Thursday, February 6, 2003

Princeton schools to offer scaled-back bond issue



By Cindy Kranz
The Cincinnati Enquirer

SHARONVILLE - The Princeton City School District will build or renovate eight elementary schools if an $85 million bond issue passes May 6.

The school board Wednesday approved a facilities plan, a scaled-down version of options that originally included a new high school and middle school.

Superintendent Don Darby said he is optimistic about a bond issue passing, despite the drubbing that most area districts took in school elections Tuesday.

"I think the need is so well-defined. The figures look good. This is truly our residents' plan," Darby said. "The key to this, in my opinion, is we listened to the folks, and we backed off the `do it all' plan. At one time, we had a $175 million plan out there. What we heard from the people was, `It's too much.' "

This is the first bond levy for Princeton since 1956, when the district was created. The bond levy is expected to be for 2.84 mills. The owner of a $100,000 home would pay an additional $86.98 annually in property taxes.

Princeton has eight elementary schools and one intermediate school serving more than 3,200 K-6 students. Under the new plan, all eight elementary schools would house pre-K-5. Each community would retain an elementary: Evendale, Glendale, Springdale, Sharonville, Lincoln Heights and Woodlawn, as well as the Heritage Hill and Stewart elementary areas.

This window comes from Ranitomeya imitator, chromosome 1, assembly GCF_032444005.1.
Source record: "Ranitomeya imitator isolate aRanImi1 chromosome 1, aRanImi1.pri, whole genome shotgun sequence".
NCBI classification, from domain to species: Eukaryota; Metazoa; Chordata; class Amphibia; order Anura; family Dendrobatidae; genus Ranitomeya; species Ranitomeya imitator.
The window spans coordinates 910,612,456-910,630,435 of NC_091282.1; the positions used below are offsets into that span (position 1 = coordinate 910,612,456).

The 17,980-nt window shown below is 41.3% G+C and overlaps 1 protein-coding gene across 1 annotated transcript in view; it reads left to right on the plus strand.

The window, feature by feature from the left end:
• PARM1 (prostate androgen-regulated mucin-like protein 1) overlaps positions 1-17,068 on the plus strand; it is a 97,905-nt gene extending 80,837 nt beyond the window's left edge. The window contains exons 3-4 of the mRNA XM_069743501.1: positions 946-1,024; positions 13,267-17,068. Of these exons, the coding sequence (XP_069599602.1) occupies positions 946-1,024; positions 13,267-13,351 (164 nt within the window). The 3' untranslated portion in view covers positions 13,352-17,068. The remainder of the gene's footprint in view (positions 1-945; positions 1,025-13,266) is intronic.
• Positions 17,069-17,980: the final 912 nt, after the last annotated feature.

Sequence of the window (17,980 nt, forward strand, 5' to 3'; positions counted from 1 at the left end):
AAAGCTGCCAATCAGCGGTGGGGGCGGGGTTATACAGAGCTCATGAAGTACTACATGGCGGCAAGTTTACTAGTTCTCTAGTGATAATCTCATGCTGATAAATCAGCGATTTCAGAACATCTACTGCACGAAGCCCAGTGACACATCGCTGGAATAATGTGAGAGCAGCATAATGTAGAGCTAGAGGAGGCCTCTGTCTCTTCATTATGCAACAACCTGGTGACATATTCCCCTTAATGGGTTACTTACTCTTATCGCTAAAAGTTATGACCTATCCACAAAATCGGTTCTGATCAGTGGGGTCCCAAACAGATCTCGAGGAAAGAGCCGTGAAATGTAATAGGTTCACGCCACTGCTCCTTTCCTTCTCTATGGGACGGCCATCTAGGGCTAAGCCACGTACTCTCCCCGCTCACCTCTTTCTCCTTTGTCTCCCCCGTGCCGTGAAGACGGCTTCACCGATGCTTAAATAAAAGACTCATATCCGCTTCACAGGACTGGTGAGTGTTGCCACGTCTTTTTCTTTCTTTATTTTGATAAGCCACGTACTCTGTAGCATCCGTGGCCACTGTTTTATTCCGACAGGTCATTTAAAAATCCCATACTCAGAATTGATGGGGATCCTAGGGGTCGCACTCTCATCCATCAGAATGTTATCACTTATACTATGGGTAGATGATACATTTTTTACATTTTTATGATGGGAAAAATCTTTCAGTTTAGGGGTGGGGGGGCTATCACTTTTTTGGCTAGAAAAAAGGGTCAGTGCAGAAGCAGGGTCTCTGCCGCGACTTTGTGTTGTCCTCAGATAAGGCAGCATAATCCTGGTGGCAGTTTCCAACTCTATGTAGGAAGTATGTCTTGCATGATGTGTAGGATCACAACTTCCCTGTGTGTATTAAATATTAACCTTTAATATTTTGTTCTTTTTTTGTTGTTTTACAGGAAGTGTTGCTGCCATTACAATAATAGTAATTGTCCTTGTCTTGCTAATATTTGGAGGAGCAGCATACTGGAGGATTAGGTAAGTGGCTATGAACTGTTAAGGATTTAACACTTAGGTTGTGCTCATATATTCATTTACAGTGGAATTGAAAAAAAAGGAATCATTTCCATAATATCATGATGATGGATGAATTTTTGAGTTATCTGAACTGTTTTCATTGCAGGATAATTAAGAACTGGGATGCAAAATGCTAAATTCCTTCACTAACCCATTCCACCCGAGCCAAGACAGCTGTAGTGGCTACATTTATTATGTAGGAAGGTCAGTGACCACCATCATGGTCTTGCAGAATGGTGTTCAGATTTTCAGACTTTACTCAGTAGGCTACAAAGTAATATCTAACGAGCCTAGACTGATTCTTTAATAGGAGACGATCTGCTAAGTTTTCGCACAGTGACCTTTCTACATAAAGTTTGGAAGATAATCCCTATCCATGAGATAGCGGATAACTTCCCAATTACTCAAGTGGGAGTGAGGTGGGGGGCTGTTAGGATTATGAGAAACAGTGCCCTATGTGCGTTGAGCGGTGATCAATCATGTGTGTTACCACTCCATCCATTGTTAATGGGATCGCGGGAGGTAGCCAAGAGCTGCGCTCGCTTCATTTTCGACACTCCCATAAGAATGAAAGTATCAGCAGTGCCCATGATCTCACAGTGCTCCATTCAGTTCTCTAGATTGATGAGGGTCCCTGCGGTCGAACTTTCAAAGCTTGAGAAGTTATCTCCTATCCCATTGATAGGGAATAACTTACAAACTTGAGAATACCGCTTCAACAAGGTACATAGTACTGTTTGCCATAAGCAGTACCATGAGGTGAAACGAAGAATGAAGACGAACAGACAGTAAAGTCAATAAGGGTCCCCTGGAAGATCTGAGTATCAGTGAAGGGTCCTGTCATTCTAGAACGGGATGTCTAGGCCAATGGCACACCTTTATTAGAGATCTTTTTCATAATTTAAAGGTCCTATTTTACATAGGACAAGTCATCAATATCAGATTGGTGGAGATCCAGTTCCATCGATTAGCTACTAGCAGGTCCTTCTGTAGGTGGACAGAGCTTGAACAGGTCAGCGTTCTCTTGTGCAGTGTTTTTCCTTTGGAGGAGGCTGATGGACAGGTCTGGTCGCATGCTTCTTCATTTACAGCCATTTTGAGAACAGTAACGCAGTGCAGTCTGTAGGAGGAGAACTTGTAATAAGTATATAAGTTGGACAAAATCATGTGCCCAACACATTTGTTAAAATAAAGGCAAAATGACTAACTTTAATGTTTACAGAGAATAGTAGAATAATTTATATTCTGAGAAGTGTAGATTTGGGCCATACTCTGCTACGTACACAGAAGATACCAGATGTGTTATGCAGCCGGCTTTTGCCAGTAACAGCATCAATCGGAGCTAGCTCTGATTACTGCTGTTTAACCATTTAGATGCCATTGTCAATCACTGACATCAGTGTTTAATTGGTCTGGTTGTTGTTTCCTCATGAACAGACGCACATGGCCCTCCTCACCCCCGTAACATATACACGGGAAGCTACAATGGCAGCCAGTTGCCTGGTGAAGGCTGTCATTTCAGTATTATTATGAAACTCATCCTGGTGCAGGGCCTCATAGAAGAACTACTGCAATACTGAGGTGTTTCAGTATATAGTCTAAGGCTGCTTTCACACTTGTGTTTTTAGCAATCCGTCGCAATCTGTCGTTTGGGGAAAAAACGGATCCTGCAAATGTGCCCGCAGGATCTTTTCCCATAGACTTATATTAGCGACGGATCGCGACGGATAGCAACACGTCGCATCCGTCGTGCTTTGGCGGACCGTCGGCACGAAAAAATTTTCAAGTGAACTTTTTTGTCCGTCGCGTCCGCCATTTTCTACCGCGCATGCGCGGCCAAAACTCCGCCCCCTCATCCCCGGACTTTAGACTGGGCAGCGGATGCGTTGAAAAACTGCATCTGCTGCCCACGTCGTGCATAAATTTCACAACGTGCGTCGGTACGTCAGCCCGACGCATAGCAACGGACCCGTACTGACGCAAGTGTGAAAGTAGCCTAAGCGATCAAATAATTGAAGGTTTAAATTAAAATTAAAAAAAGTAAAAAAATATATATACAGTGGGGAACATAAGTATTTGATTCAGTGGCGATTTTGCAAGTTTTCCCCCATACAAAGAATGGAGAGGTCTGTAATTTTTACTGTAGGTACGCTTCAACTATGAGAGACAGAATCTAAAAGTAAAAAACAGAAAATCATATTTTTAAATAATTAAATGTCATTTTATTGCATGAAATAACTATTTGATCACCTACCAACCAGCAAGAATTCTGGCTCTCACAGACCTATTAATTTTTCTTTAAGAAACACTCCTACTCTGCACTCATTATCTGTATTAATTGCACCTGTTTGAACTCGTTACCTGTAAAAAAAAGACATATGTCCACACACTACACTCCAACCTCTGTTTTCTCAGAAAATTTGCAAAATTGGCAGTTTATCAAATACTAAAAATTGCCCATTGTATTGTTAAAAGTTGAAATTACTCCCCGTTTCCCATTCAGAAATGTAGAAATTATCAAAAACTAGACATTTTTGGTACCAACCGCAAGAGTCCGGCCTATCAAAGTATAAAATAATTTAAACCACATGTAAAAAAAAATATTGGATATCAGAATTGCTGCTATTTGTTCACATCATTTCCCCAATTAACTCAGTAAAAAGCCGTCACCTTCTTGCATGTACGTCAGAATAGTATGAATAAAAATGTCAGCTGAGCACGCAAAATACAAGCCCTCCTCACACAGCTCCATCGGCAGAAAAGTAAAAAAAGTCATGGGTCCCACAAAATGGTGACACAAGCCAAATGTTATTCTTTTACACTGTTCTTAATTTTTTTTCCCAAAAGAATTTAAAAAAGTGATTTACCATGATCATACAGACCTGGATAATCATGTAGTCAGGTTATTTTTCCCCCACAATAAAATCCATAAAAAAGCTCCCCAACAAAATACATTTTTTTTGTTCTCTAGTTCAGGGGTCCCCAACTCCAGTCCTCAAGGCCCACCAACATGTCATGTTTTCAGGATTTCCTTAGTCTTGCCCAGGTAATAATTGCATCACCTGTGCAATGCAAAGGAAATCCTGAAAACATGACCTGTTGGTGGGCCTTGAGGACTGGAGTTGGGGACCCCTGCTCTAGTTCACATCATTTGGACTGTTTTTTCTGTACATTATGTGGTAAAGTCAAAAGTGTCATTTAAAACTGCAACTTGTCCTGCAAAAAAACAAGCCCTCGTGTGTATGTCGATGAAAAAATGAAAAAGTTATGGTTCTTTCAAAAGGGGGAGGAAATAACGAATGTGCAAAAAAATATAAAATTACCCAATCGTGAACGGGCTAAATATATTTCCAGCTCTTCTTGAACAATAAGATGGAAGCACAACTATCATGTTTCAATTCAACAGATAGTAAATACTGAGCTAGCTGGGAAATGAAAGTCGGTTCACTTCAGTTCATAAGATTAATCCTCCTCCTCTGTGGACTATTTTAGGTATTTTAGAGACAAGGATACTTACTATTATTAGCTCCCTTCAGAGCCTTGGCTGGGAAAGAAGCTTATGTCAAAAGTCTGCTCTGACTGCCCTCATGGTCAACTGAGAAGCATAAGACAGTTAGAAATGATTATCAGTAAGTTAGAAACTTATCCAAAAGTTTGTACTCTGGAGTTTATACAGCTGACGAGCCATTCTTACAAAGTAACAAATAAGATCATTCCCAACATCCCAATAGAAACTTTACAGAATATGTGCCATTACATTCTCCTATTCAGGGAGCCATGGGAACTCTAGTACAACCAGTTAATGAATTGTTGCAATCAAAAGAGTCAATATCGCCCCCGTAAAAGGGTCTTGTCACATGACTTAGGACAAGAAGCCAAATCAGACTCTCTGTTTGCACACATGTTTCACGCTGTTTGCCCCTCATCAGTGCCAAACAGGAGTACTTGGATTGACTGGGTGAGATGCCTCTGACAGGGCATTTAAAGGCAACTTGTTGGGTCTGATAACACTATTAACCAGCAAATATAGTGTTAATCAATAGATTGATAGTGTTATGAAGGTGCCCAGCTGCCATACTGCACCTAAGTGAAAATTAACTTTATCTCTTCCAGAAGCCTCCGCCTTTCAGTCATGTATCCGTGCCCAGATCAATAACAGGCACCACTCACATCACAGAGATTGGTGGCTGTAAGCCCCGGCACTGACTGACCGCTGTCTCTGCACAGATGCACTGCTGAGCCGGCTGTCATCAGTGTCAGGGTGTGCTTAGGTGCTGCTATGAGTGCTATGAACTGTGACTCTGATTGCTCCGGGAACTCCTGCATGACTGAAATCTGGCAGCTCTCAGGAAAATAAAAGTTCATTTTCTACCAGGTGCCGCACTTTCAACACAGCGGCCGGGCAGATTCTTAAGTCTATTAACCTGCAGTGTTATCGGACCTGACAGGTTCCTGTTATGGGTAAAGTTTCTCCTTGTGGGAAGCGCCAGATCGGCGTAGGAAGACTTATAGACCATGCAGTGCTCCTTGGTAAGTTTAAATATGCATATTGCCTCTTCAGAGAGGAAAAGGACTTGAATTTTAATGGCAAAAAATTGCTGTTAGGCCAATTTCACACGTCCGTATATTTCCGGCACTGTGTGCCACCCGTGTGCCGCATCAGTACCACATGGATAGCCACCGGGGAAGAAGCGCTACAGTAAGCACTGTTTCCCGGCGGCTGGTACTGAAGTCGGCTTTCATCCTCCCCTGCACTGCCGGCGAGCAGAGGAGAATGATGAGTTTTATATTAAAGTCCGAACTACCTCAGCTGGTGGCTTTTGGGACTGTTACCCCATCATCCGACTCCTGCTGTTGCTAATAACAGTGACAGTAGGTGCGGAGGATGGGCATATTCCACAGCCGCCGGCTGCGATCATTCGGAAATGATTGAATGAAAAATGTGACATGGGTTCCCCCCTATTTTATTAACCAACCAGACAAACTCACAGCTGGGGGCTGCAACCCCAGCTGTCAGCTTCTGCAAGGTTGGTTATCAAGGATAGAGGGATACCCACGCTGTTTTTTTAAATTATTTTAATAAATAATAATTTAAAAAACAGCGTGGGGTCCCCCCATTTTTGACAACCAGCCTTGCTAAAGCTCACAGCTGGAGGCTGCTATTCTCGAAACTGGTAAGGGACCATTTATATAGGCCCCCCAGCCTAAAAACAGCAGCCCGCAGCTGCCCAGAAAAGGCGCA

The junior high would become a middle school with grades 6-8. Robert E. Lucas Intermediate School would house students during construction of their buildings.

Board President George Keyser said the original plan was scaled back because residents said the priority is elementary schools. The average age of those buildings is 62 years. What's more, he said, residents felt the entire plan felt too big.

"I feel good about it," he said of the new plan. "It respects the taxpayers and still gets our priorities done ... We haven't asked for a Cadillac here."

The board will work with each community to determine whether to build a new school or renovate. Except in Glendale, he said, residents are 2 to 1 in favor of new buildings. Glendale residents have supported renovation to preserve their historic building, built in 1900.

"I'm pretty happy with that, because I wasn't sure how flexible the school board was going to be," said Sheila Warman, a Glendale Elementary parent. "I think they would have had a very difficult time passing a bond issue. I think people were thinking that building all new schools was a bit extreme."

If the bond issue passes in May, work would be done in phases with completion in 2008.

E-mail ckranz@enquirer.com




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